Odysseus also learns to pay close attention to the instructions of the gods, or he might have to face a terrible price. When Odysseus and his crew landed at the island of Areoles, they were given a parting gift that would have helped them greatly if they had paid heed to the warnings of Areoles. He gave Odysseus a bag full of the bad winds that would keep them from their home of Ithaca. Odysseus and his crew were in sight of the homeland they had waited so long to see when a band of rebel crewmen opened the bag creating a great gale that blew them back to Areoles. When Areoles saw this he believed that Odysseus was cursed and banished him from the island.
This is not the only time Odysseus was betrayed by his men and suffered a great price. When they landed on the island of Hyperons, bad winds prevented them from leaving. Food soon became low; and when Odysseus fell asleep, the crew killed the cows of Hyperons against numerous warnings. Hyperons was infuriated to see this and had all of Odysseus’ men killed in a great storm. Odysseus learns that the gods must be respected in order for any man to succeed. (Lamberton, 91)
Odysseus also learns to respect the Gods. When he landed on Aeaea, the island of Circe, he follows the instructions given to him by Hermes so that he can overcome Circe and free his men. Odysseus follows the instructions Circe had given him very closely; entering and leaving Hades without misfortune and using wax in the ears of his crew to pass the Sirens.
Penelope is very loyal to Odysseus right to the where the end of the odyssey as she has lots of suitors and does not pick any or give in to the temptation that is around with the increasing advances of the suitors, they are continually throwing themselves at her in an attempt to make her their bride. However, she does not stray from Odysseus even though he had been gone for 20 years.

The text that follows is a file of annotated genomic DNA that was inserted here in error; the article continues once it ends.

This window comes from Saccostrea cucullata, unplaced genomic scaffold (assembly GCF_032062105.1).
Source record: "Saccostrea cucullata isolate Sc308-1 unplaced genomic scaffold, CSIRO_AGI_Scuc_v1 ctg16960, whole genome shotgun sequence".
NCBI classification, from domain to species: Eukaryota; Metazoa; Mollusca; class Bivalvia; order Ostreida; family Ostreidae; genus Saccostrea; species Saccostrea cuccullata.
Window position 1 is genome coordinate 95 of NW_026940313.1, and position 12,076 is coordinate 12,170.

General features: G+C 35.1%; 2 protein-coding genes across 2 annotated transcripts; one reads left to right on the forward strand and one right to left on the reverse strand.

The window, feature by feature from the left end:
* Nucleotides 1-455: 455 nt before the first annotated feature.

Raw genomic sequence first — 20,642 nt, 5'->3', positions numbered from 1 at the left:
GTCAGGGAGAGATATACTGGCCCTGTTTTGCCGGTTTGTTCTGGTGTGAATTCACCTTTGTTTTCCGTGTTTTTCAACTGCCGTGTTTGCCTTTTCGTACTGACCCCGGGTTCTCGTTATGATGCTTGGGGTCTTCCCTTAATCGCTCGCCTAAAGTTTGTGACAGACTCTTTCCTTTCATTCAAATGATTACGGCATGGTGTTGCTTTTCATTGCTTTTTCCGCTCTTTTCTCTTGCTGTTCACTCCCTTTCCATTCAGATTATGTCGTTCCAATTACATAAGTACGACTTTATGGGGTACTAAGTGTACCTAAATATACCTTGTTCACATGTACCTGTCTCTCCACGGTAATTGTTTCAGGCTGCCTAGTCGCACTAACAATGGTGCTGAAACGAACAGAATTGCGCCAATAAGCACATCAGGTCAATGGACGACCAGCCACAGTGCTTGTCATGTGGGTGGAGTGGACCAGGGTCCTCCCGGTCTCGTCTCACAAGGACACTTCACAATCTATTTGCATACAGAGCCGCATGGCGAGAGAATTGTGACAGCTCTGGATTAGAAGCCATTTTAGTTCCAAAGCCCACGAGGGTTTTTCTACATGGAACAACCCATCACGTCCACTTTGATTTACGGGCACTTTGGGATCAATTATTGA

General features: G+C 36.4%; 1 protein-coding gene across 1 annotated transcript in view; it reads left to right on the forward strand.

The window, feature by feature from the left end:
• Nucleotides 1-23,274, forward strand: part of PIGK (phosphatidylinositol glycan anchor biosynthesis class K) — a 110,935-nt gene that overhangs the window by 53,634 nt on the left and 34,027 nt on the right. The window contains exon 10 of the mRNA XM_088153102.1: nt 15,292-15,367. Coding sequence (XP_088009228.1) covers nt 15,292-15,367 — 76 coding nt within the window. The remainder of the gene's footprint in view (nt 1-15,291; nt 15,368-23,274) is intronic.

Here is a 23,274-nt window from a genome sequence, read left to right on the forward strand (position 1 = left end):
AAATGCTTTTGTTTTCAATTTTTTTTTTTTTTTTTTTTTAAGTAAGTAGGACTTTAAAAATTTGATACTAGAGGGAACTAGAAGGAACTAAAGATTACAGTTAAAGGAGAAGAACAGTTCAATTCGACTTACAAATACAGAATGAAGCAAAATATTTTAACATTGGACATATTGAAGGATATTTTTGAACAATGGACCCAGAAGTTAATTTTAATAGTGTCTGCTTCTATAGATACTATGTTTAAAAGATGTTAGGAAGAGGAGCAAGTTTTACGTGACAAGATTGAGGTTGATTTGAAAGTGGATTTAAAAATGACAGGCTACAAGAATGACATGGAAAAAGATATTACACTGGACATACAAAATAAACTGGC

The promise that she made to Odysseus that when Telemachus has grown a beard and has become a man, then she will remarry, true to her word she does intend to remarry as she sets out the challenge of the great bow to stall time, also she makes a cloth to morn Odysseus to stall time as well. So Penelope’s relationship with Odysseus is one of love and compaction were, although she still believes him to be alive she is willing to honor the promise she made to him at Telemachus’s birth and remarry when he is a man.
Penelope is always described as being wise or intelligent ‘wise Penelope’ and ‘the great Penelope’ ‘ the cautious Penelope’ this shows that she is like her husband and is cunning and wise, which becomes apparent when she tests Odysseus, to see if it is really him, by asking the nurse to move the great bed in her bedroom. She knows that if this really was Odysseus then he would know that he built it around a tree and it cannot be moved. This shows the cunning and resourcefulness that Odysseus is also known for. Penelope deceives the suitors as she gives them the task of stringing the Great Bow knowing full well that they would not be able to do it. Also, she weaved a tribute to Odysseus and unpicked it at night so that it would take loads of time to complete and would stall time for her to marry one of the suitors.